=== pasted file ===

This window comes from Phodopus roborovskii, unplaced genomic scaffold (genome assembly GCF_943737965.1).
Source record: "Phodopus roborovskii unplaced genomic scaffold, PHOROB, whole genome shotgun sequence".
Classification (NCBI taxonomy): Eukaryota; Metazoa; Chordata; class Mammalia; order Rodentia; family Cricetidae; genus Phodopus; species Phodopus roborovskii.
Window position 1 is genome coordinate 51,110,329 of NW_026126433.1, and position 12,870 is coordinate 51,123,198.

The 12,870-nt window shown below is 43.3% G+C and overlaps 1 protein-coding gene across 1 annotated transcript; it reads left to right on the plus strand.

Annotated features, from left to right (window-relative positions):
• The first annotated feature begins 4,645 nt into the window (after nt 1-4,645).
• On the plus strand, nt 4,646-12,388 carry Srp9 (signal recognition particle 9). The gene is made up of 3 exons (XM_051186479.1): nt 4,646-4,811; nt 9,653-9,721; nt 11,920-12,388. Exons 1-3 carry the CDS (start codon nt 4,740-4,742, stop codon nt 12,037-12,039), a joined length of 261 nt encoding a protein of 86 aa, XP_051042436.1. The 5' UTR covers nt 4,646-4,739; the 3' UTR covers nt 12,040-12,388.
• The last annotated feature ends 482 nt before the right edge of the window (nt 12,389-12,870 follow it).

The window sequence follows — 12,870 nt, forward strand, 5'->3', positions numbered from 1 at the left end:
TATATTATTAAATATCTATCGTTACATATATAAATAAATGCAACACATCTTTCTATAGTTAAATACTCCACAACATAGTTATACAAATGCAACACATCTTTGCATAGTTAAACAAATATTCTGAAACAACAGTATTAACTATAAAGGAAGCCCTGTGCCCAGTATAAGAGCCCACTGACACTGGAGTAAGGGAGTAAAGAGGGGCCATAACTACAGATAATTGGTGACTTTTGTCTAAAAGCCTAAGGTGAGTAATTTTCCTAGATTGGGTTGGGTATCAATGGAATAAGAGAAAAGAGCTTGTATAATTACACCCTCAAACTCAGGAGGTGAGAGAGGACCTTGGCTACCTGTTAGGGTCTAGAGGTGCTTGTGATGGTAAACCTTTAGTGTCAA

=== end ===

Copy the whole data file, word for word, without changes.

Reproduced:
This window comes from Phodopus roborovskii, unplaced genomic scaffold (genome assembly GCF_943737965.1).
Source record: "Phodopus roborovskii unplaced genomic scaffold, PHOROB, whole genome shotgun sequence".
Classification (NCBI taxonomy): Eukaryota; Metazoa; Chordata; class Mammalia; order Rodentia; family Cricetidae; genus Phodopus; species Phodopus roborovskii.
Window position 1 is genome coordinate 51,110,329 of NW_026126433.1, and position 12,870 is coordinate 51,123,198.

The 12,870-nt window shown below is 43.3% G+C and overlaps 1 protein-coding gene across 1 annotated transcript; it reads left to right on the plus strand.

Annotated features, from left to right (window-relative positions):
• The first annotated feature begins 4,645 nt into the window (after nt 1-4,645).
• On the plus strand, nt 4,646-12,388 carry Srp9 (signal recognition particle 9). The gene is made up of 3 exons (XM_051186479.1): nt 4,646-4,811; nt 9,653-9,721; nt 11,920-12,388. Exons 1-3 carry the CDS (start codon nt 4,740-4,742, stop codon nt 12,037-12,039), a joined length of 261 nt encoding a protein of 86 aa, XP_051042436.1. The 5' UTR covers nt 4,646-4,739; the 3' UTR covers nt 12,040-12,388.
• The last annotated feature ends 482 nt before the right edge of the window (nt 12,389-12,870 follow it).

The window sequence follows — 12,870 nt, forward strand, 5'->3', positions numbered from 1 at the left end:
TATATTATTAAATATCTATCGTTACATATATAAATAAATGCAACACATCTTTCTATAGTTAAATACTCCACAACATAGTTATACAAATGCAACACATCTTTGCATAGTTAAACAAATATTCTGAAACAACAGTATTAACTATAAAGGAAGCCCTGTGCCCAGTATAAGAGCCCACTGACACTGGAGTAAGGGAGTAAAGAGGGGCCATAACTACAGATAATTGGTGACTTTTGTCTAAAAGCCTAAGGTGAGTAATTTTCCTAGATTGGGTTGGGTATCAATGGAATAAGAGAAAAGAGCTTGTATAATTACACCCTCAAACTCAGGAGGTGAGAGAGGACCTTGGCTACCTGTTAGGGTCTAGAGGTGCTTGTGATGGTAAACCTTTAGTGTCAA